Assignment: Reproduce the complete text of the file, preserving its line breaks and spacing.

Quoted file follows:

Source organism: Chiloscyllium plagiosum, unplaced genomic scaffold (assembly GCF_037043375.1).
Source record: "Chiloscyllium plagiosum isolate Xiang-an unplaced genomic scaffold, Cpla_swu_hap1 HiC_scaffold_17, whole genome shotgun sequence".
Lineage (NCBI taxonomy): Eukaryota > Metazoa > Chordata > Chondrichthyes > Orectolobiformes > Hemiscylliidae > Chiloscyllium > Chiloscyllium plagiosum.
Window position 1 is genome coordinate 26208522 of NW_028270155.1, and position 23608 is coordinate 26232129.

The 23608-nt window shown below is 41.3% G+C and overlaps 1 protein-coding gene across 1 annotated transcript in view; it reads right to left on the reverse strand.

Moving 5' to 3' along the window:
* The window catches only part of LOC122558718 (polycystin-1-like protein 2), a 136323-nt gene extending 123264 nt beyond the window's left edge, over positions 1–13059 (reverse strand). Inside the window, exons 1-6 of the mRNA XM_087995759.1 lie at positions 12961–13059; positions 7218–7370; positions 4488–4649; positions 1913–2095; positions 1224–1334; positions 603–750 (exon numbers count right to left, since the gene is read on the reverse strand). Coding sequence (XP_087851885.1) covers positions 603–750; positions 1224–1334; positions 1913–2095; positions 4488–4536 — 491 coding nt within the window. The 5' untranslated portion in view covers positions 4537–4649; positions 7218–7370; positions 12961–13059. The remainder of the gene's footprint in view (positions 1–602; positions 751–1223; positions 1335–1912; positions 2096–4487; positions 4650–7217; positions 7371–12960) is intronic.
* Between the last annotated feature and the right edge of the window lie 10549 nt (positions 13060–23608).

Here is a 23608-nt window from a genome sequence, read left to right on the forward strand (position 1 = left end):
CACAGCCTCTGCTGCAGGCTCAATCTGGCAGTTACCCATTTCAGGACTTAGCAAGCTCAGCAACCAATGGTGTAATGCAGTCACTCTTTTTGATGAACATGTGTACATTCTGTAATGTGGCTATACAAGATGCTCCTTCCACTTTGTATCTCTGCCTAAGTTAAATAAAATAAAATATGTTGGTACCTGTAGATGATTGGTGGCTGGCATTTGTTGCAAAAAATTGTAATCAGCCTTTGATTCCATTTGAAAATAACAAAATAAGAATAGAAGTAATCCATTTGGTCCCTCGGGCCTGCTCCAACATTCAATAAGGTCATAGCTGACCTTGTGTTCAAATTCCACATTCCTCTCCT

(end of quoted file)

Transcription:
Source organism: Chiloscyllium plagiosum, unplaced genomic scaffold (assembly GCF_037043375.1).
Source record: "Chiloscyllium plagiosum isolate Xiang-an unplaced genomic scaffold, Cpla_swu_hap1 HiC_scaffold_17, whole genome shotgun sequence".
Lineage (NCBI taxonomy): Eukaryota > Metazoa > Chordata > Chondrichthyes > Orectolobiformes > Hemiscylliidae > Chiloscyllium > Chiloscyllium plagiosum.
Window position 1 is genome coordinate 26208522 of NW_028270155.1, and position 23608 is coordinate 26232129.

The 23608-nt window shown below is 41.3% G+C and overlaps 1 protein-coding gene across 1 annotated transcript in view; it reads right to left on the reverse strand.

Moving 5' to 3' along the window:
* The window catches only part of LOC122558718 (polycystin-1-like protein 2), a 136323-nt gene extending 123264 nt beyond the window's left edge, over positions 1–13059 (reverse strand). Inside the window, exons 1-6 of the mRNA XM_087995759.1 lie at positions 12961–13059; positions 7218–7370; positions 4488–4649; positions 1913–2095; positions 1224–1334; positions 603–750 (exon numbers count right to left, since the gene is read on the reverse strand). Coding sequence (XP_087851885.1) covers positions 603–750; positions 1224–1334; positions 1913–2095; positions 4488–4536 — 491 coding nt within the window. The 5' untranslated portion in view covers positions 4537–4649; positions 7218–7370; positions 12961–13059. The remainder of the gene's footprint in view (positions 1–602; positions 751–1223; positions 1335–1912; positions 2096–4487; positions 4650–7217; positions 7371–12960) is intronic.
* Between the last annotated feature and the right edge of the window lie 10549 nt (positions 13060–23608).

Here is a 23608-nt window from a genome sequence, read left to right on the forward strand (position 1 = left end):
CACAGCCTCTGCTGCAGGCTCAATCTGGCAGTTACCCATTTCAGGACTTAGCAAGCTCAGCAACCAATGGTGTAATGCAGTCACTCTTTTTGATGAACATGTGTACATTCTGTAATGTGGCTATACAAGATGCTCCTTCCACTTTGTATCTCTGCCTAAGTTAAATAAAATAAAATATGTTGGTACCTGTAGATGATTGGTGGCTGGCATTTGTTGCAAAAAATTGTAATCAGCCTTTGATTCCATTTGAAAATAACAAAATAAGAATAGAAGTAATCCATTTGGTCCCTCGGGCCTGCTCCAACATTCAATAAGGTCATAGCTGACCTTGTGTTCAAATTCCACATTCCTCTCCT